Lot No. 71 (92nd Auction)
Urban Jürgensen, Dronningens Tvergade No. 277, Kiobenhavn, Case No. 606, 59 mm, 187 g, circa 1824

A gentleman's heavy, rare quarter repeating pocket watch with double wheel duplex escapement and temperature compensated balance spring
Case: 18k gold, polished, reeded band, pusher for repetition via pendant. Dial: enamel, Arabic numerals, auxiliary seconds, signed, blued spade hands. Movm.: full plate movement, frosted, gilt, keywind, 2 hammers / 2 gongs, steel/brass "Duplex" double wheel, gilt brass ring balance.

Similar watches are described and illustrated in great detail in "Urban Juergensen & Soenner" by John M.R. Knudsen, Copenhagen 2003, pages 190-191.

Urban Juergensen (1776-1830)
Urban Juergensen was the son of Juergen Juergensen (watchmaker to the Danish court); he was born on August 5, 1776 in Kopenhagen. He went to a business school which he left at the age of 15 to train with his father. At the same time he took private math lessons and studied foreign languages with Professor Woolf, who later became minister of state.
When he was 20, Urban’s father sent him to Switzerland to further his education; he spent 18 months in Neuchâtel and 6 months in Geneva. In 1797 Urban went to Le Locle to work for Jacques-Frédéric Houriet. From Le Locle he travelled to Paris.
Since he came highly recommended, Juergensen was able to work in the workshops of Abraham Louis Breguet and Ferdinand Berthoud. At the time he received an annual grant of 800 thalers from the Danish government. Juergensen later went to work with John Arnold in London to perfect his knowledge on the design of marine chronometers. From London he travelled back to Switzerland via Paris and married one of the daughters of Jacques-Frédéric Houriet; his first son Louis Urban was born in 1800.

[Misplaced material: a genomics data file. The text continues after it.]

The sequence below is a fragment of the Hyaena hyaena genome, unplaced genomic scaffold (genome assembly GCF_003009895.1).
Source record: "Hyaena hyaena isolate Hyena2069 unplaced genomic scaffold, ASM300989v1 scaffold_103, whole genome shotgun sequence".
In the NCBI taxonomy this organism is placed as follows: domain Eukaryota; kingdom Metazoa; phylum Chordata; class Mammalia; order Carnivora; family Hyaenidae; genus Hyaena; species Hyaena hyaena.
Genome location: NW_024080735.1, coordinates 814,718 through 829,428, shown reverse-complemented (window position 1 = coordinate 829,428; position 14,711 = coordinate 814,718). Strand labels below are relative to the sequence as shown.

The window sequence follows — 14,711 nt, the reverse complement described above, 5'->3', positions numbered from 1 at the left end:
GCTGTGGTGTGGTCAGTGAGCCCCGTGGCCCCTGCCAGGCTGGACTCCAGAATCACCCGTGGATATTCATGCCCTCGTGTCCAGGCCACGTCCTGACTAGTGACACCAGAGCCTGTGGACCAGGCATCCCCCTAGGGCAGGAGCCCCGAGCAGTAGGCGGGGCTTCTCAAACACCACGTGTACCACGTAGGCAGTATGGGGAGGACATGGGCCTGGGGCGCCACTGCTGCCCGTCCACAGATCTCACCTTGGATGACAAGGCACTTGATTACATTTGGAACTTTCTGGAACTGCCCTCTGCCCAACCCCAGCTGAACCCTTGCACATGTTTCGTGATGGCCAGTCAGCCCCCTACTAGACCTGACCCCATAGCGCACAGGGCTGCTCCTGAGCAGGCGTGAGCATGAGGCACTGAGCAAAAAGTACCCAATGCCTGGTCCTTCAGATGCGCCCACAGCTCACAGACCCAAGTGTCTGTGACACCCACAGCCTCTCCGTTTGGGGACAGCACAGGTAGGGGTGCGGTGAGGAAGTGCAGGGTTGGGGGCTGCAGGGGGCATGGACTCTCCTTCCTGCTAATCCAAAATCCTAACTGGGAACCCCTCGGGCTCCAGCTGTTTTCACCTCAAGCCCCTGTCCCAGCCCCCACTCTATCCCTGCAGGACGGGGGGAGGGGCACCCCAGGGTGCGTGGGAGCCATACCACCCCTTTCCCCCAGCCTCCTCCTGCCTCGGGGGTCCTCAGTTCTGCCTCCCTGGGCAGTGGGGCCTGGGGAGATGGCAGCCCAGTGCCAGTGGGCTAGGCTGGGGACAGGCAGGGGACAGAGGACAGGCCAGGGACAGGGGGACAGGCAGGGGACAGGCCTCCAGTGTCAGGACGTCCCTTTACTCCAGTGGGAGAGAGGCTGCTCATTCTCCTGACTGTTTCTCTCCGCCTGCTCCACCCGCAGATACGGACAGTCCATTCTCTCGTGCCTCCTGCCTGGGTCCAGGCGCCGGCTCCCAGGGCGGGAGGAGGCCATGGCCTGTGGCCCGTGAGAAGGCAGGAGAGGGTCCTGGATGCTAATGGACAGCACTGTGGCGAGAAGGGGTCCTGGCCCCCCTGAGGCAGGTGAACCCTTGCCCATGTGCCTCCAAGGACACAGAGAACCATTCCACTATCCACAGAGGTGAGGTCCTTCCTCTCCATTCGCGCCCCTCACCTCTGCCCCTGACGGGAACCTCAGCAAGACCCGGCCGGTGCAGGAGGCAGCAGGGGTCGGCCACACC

In 1801 Juergensen returned to Kopenhagen and founded a company for the production of marine chronometers with Etienne Magnin. Magnin went to St. Petersburg shortly afterwards.
On July 27th, 1808 Urban’s son Jules Frederik was born.
Urban Juergensen was the first watchmaker to become a member of the Royal Danish Academy of Sciences. King Frederick VI granted him a Royal Appointment to supply the court with watches and the Danish Admiralty with chronometers.
Urban Juergensen died on May 14, 1830. After his death his sons Louis Urban and Jules continued the business.
Source:, as of 03/28/2013
Estimate  4,800 - 5,800 €
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